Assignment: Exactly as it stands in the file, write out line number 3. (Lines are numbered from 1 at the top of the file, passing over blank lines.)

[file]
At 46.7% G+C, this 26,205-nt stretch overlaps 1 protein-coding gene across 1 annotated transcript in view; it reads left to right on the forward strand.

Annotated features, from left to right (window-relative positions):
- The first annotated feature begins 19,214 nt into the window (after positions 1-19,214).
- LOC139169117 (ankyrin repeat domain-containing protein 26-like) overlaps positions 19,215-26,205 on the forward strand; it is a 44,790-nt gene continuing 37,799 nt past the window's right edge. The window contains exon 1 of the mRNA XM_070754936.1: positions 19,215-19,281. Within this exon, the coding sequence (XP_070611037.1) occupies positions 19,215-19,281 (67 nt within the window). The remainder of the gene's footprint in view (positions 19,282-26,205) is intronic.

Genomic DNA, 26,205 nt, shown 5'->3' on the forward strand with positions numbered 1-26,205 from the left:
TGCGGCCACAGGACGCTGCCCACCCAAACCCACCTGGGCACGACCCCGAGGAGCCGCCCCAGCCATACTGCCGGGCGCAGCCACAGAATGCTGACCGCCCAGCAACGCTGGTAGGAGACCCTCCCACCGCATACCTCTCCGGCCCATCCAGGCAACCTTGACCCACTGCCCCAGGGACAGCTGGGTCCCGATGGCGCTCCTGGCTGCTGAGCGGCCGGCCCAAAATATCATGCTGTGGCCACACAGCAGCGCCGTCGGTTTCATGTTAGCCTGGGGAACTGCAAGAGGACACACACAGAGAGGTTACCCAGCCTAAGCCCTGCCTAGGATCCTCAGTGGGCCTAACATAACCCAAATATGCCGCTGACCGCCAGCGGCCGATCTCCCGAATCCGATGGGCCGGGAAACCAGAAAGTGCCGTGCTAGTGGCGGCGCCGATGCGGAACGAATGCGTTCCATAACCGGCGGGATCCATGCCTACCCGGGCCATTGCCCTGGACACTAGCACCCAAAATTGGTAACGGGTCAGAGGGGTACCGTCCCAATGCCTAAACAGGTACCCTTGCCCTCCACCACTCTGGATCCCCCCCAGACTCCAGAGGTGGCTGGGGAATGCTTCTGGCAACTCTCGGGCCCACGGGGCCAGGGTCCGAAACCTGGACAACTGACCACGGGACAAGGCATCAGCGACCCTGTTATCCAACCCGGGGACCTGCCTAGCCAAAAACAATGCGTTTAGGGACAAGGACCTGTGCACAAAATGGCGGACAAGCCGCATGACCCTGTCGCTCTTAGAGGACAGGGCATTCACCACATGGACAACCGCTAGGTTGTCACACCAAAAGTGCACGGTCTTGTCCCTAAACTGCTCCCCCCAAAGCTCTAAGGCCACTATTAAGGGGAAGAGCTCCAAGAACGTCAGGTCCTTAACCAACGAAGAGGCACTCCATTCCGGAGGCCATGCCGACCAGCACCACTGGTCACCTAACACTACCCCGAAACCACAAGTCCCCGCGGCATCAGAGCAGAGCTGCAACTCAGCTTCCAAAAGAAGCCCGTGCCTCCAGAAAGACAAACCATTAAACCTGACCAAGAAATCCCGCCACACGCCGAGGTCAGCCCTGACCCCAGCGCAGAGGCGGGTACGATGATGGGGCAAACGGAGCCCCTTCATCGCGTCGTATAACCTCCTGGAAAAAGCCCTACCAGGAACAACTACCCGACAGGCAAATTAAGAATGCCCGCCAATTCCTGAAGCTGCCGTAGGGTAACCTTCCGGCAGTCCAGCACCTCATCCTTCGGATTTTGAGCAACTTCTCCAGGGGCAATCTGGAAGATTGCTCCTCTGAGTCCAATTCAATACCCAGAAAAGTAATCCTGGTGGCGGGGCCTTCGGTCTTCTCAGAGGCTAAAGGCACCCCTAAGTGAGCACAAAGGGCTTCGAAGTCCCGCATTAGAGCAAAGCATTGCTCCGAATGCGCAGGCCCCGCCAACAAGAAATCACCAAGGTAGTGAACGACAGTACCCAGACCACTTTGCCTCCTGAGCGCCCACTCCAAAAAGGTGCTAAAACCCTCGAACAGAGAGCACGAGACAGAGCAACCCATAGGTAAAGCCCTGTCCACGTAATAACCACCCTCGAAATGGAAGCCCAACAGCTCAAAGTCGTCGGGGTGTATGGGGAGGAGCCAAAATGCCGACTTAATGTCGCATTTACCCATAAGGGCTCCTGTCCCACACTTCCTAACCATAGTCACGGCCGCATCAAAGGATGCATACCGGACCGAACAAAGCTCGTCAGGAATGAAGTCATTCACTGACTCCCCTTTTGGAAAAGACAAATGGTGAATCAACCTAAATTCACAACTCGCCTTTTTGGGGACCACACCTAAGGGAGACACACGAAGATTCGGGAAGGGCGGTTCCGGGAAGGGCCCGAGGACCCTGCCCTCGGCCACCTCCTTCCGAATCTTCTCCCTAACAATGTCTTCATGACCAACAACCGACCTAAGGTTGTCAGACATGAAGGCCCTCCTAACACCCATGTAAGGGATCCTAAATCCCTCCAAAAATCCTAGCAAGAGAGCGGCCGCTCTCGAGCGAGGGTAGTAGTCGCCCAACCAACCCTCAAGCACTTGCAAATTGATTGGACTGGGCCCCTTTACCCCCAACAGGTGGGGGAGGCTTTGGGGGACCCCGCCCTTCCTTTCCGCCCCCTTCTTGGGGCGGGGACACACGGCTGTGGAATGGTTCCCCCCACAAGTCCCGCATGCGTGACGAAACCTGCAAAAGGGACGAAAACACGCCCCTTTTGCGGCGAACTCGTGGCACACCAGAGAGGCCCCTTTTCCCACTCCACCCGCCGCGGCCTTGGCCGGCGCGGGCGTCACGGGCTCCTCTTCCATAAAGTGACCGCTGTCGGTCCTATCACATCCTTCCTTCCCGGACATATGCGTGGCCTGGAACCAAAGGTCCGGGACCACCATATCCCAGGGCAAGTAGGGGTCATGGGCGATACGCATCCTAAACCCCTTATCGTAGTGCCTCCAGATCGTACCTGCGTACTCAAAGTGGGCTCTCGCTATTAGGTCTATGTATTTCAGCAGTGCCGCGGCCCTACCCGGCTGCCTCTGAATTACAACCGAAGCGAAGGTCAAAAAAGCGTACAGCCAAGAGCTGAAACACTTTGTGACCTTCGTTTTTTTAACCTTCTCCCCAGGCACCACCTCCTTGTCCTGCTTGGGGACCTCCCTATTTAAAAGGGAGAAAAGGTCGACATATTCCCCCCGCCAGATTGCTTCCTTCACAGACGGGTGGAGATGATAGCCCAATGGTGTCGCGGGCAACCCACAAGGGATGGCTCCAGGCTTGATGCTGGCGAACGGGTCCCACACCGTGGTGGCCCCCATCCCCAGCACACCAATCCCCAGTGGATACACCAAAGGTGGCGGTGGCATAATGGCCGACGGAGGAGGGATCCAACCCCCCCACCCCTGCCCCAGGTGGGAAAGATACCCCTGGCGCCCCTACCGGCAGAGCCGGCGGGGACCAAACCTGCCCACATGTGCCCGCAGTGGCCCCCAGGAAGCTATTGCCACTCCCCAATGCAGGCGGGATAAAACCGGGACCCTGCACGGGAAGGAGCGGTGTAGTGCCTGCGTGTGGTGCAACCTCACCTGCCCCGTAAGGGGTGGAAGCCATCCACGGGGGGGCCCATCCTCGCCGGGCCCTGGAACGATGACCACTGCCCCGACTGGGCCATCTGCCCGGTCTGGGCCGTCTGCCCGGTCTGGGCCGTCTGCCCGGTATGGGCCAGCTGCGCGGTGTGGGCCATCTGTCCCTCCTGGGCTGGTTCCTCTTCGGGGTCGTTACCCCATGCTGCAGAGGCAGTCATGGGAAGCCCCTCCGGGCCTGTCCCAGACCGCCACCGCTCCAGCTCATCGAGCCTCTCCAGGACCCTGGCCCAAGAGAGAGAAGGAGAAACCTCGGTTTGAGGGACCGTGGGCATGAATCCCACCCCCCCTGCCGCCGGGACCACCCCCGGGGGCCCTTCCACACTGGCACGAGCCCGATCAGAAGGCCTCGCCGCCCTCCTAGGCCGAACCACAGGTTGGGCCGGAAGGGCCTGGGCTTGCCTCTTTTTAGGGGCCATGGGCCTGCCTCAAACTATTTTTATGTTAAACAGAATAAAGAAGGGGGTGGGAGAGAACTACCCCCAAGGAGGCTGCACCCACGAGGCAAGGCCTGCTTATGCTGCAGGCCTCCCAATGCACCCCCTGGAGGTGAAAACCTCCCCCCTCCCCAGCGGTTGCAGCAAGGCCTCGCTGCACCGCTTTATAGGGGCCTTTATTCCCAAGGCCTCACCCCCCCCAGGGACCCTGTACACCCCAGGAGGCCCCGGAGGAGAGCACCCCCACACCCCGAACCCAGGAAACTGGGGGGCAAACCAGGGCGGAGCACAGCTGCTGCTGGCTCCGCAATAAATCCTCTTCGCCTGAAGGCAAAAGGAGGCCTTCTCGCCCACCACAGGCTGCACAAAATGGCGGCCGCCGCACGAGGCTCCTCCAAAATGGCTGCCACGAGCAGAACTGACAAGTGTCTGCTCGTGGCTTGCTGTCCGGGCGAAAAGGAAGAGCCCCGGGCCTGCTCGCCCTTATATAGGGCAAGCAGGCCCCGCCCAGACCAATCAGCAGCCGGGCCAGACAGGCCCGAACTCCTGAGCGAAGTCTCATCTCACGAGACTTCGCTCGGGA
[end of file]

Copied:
- The first annotated feature begins 19,214 nt into the window (after positions 1-19,214).